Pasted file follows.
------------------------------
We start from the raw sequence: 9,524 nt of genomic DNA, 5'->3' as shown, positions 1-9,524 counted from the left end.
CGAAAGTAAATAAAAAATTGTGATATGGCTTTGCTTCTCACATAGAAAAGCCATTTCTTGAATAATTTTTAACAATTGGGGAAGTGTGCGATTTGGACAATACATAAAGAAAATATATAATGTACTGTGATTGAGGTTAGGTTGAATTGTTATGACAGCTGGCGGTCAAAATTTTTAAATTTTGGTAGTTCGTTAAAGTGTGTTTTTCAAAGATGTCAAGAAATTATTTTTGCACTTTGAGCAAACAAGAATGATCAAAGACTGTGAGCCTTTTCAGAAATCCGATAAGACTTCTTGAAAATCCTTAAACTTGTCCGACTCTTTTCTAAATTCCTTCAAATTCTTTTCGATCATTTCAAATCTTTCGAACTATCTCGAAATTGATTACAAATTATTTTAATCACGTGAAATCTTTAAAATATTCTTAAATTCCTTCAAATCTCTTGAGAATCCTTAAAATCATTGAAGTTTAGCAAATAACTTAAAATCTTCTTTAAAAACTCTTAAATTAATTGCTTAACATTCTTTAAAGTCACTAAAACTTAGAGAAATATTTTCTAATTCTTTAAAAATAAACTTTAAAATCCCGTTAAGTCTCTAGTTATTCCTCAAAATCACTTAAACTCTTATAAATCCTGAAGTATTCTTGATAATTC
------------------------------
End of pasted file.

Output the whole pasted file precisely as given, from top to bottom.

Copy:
We start from the raw sequence: 9,524 nt of genomic DNA, 5'->3' as shown, positions 1-9,524 counted from the left end.
CGAAAGTAAATAAAAAATTGTGATATGGCTTTGCTTCTCACATAGAAAAGCCATTTCTTGAATAATTTTTAACAATTGGGGAAGTGTGCGATTTGGACAATACATAAAGAAAATATATAATGTACTGTGATTGAGGTTAGGTTGAATTGTTATGACAGCTGGCGGTCAAAATTTTTAAATTTTGGTAGTTCGTTAAAGTGTGTTTTTCAAAGATGTCAAGAAATTATTTTTGCACTTTGAGCAAACAAGAATGATCAAAGACTGTGAGCCTTTTCAGAAATCCGATAAGACTTCTTGAAAATCCTTAAACTTGTCCGACTCTTTTCTAAATTCCTTCAAATTCTTTTCGATCATTTCAAATCTTTCGAACTATCTCGAAATTGATTACAAATTATTTTAATCACGTGAAATCTTTAAAATATTCTTAAATTCCTTCAAATCTCTTGAGAATCCTTAAAATCATTGAAGTTTAGCAAATAACTTAAAATCTTCTTTAAAAACTCTTAAATTAATTGCTTAACATTCTTTAAAGTCACTAAAACTTAGAGAAATATTTTCTAATTCTTTAAAAATAAACTTTAAAATCCCGTTAAGTCTCTAGTTATTCCTCAAAATCACTTAAACTCTTATAAATCCTGAAGTATTCTTGATAATTC